Matthew 18: 21-35
Sr Mary McGlone CSJ

Today’s Gospel takes us into the humorous heart of Jesus the storyteller and teacher. The fact that the incident opens with a question from Peter gives us advance notice that we’re about to hear the most sincere and blundering of disciples open the door for Jesus to launch into another of his stories that stick.

Picking up from last week, Jesus is teaching his disciples about the community’s responsibility for seeking and reconciling the lost. Perhaps Peter was hoping to help his teacher with a set-up question: “How often must I forgive?” Then, to give Jesus ample room to congratulate him for his perception and generosity, he asks, “Seven times?” Seven wasn’t just a number he pulled out of his headdress. Seven was Peter’s way of demonstrating uncommon generosity. Offering to forgive seven times was like saying, “I’ll put up with anything if that’s what you suggest.” Jesus doubles down on him and replies, “Not just seven, my friend, but seventy-seven … forever and ever, Amen!” (That’s a free interpretation of Jesus’ exaggerated number of seventy-seven.)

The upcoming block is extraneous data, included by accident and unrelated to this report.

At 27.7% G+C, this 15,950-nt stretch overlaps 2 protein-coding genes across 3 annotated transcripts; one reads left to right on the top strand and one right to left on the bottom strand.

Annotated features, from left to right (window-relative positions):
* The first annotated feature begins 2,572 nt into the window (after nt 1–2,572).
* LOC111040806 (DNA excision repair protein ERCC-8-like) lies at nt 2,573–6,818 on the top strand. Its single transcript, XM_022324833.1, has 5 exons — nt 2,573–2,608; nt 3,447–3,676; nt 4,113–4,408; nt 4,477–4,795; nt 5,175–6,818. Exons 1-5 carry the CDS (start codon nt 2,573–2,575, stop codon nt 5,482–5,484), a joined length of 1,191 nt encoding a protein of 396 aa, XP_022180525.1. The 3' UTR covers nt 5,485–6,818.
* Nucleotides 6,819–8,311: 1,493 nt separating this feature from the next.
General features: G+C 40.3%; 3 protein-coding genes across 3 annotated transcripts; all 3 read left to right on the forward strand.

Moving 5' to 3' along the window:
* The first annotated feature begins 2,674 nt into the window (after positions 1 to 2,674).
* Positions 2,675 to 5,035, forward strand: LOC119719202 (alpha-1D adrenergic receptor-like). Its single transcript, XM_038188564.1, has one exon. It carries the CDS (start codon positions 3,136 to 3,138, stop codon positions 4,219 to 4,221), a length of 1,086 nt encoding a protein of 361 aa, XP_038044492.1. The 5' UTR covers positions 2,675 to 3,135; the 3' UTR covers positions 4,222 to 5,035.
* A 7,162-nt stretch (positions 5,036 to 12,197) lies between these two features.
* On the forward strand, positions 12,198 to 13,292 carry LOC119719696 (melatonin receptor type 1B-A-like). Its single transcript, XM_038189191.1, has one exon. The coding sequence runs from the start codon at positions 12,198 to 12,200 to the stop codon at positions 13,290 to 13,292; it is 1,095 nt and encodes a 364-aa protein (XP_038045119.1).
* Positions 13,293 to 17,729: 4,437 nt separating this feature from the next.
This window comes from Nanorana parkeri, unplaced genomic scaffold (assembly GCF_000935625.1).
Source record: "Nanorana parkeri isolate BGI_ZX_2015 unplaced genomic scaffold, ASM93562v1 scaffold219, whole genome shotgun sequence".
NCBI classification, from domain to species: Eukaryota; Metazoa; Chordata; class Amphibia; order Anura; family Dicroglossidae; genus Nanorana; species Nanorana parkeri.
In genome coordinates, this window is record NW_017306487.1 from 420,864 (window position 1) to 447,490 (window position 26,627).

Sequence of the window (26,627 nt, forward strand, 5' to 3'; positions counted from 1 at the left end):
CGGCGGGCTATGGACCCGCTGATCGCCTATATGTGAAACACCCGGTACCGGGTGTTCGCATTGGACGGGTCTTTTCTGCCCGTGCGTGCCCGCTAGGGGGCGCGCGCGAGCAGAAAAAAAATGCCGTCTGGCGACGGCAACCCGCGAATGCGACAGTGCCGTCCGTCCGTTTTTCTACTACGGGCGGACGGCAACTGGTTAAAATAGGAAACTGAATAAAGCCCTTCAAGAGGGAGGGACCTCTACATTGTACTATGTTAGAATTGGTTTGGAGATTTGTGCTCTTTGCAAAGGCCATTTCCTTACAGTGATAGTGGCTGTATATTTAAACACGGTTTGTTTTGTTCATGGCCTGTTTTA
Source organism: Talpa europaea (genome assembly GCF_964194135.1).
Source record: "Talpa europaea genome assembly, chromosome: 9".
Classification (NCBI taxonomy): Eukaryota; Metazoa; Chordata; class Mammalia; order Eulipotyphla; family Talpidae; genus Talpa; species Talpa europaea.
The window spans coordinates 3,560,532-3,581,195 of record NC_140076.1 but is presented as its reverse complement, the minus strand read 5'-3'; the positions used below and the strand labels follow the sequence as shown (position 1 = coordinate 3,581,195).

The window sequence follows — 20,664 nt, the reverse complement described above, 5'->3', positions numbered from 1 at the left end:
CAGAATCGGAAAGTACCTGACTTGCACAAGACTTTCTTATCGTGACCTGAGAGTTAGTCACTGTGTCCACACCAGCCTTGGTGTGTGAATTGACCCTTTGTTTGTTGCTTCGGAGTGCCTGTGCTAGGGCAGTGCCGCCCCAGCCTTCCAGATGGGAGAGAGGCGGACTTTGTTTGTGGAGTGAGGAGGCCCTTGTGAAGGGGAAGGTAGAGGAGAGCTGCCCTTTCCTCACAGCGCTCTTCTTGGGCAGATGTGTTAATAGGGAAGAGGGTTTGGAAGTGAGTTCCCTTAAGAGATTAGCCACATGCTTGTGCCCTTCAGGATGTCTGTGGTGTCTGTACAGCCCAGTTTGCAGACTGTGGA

Peter’s numbers game offered Jesus the take-off point for a story about how things get worked out in the kingdom of heaven. Jesus invites his hearers to imagine such a fantastic world of affluence that Bill Gates would feel like a country store clerk amid this crowd of characters. When it came to describing the sums of money involved, hyperbole was the name of the game. Our translation has turned the original 10,000 talents into “a huge amount.” Just to get a sense of what “huge” means, we start with the fact that a talent was the weight a soldier could carry on his back, something between 75 and 100 pounds. Jesus doesn’t specify if these talents were silver or gold, but people got the idea. Now how many talents were owed? The word translated as “huge” is 10,000, which wasn’t meant to be literal, it was simply the highest number calculable in those days. We would probably say “a gazillion.” Now, the audience was really getting the picture. If the debtor, “Mr. D,” had shown up ready to pay, he would have arrived accompanied by a parade of a gazillion servants, each weighed down by someone else’s wealth. (Whose wealth it really was is a question for the ethicists.)